“If I could change my community, I would want that one day in my village, we will have a fish company. It will mean that we can still eat fish when there are big waves in the sea.”

Jani, 9: “My tutor helps me to reach my dream”

Rote 6 Jani Orange Shirt

“I think all girls are beautiful, and I think I’m beautiful. My father loves me because I am a girl and that makes me feel special. When a girl becomes an adult, she can get pregnant and have a baby. Only women can get pregnant.

“I want to be a doctor because I want to help others. Here in my village, we don’t have a doctor. We have to travel to the city when we need a doctor. At the centre, my tutor teaches me so I can be smart. I know that to be a doctor I must be smart, and my tutor helps me to reach my dream.

“Every day, I can play together with my friends, whether at home or at the beach. We share our food with each other, too. I like to live here because I have lots of friends and they live close to me.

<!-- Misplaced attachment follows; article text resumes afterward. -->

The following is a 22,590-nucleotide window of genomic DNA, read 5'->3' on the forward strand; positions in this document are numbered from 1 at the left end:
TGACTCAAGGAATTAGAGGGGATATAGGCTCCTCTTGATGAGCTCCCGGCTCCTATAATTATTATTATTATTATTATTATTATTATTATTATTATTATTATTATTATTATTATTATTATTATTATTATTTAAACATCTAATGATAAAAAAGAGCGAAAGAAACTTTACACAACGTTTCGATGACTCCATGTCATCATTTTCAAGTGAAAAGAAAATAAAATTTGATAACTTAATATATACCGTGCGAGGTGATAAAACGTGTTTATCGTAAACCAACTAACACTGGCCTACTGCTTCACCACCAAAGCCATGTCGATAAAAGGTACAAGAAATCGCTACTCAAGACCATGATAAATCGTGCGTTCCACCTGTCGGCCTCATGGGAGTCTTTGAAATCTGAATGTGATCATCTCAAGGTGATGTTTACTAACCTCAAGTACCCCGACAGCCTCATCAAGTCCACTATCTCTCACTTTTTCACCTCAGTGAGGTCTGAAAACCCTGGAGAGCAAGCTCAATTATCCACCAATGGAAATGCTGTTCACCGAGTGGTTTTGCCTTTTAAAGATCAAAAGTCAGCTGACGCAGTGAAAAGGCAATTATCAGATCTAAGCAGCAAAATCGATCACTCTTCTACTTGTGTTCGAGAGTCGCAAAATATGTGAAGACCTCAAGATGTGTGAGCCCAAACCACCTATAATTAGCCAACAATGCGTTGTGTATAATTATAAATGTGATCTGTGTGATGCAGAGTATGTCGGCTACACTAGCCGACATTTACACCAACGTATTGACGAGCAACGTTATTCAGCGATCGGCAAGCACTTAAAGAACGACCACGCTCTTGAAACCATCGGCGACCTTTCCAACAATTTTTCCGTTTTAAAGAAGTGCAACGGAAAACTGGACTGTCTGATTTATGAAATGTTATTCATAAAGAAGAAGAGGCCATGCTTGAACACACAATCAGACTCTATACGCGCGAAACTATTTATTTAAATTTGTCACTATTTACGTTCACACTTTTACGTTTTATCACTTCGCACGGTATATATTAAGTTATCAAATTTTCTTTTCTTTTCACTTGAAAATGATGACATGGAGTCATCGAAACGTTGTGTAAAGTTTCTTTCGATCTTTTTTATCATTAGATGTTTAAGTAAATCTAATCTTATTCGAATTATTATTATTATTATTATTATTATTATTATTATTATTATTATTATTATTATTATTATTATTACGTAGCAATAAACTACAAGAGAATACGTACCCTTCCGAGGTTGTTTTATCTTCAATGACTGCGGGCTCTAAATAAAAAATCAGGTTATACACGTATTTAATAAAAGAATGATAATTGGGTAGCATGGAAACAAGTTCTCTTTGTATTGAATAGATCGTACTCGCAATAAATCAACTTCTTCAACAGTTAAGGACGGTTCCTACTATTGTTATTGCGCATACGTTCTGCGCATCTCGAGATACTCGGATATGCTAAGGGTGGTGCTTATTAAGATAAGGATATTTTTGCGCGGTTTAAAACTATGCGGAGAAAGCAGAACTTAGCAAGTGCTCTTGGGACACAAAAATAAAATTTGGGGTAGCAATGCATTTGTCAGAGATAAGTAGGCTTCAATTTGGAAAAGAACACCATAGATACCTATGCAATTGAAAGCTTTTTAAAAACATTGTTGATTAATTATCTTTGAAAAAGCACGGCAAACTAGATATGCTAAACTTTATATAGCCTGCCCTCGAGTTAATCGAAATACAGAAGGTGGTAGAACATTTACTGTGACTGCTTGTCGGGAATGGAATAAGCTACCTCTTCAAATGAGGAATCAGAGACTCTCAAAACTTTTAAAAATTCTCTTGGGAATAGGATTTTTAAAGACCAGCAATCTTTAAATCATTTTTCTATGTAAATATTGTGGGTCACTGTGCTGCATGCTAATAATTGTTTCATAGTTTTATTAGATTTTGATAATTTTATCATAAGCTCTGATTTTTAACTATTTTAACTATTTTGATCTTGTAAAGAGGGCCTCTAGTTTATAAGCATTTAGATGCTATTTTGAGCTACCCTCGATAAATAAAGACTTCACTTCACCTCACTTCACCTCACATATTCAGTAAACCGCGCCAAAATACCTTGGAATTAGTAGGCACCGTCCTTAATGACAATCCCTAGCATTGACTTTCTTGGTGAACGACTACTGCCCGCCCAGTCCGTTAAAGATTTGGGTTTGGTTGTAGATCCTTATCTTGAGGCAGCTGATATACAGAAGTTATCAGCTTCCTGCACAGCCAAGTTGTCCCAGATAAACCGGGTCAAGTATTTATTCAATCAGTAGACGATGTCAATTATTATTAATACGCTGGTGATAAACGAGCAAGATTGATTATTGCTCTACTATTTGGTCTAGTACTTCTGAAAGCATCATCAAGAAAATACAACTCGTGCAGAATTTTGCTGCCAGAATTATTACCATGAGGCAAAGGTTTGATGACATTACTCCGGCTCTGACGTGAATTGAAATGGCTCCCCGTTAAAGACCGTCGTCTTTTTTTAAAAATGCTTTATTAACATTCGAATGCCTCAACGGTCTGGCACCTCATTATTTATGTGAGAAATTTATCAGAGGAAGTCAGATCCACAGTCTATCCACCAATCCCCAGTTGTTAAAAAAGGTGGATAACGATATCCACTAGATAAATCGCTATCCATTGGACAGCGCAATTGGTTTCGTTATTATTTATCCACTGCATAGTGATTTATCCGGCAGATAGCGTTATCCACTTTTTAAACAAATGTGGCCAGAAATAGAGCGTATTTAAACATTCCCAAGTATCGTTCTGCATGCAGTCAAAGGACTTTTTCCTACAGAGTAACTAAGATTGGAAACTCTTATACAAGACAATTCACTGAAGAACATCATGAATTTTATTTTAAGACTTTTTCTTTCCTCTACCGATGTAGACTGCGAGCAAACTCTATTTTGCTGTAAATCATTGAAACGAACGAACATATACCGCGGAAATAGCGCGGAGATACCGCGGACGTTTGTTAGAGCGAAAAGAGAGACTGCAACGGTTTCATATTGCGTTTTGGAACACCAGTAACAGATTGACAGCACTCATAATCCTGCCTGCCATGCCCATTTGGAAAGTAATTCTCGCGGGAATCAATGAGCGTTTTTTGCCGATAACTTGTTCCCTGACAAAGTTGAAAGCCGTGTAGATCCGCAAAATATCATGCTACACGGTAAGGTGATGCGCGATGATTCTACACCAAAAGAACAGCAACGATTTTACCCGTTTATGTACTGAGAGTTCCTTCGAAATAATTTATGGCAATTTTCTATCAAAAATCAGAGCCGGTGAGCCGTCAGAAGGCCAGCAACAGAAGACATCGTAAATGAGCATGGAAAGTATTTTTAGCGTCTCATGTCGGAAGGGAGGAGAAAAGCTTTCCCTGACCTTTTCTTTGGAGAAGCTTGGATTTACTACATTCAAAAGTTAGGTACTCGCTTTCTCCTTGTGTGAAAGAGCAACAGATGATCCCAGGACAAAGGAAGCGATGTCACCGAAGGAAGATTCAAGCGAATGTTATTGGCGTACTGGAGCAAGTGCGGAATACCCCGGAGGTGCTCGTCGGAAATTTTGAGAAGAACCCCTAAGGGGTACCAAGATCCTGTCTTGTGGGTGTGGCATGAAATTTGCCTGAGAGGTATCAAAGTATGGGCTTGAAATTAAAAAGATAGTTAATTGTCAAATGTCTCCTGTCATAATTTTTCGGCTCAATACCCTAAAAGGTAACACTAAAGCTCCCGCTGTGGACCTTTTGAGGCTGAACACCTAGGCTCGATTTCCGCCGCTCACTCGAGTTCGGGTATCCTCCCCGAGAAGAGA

“Our school has no computer like in the city. We can’t learn how to use it because we don’t have one at school. Markers are often all used up at school so my teacher can’t write on the whiteboard. I want to have a big school with complete facilities, like in the city.

Rote 5 Jani and Julenda

“My sister Julenda easily cries when I tease her. She loves to play with a Barbie doll, and she is very close to my mother. I like my sister because she is diligent in helping my mother in the kitchen, washing the dishes and cooking. I like my sister because she loves me, and she always plays with me at home when my friends can’t come to my house.”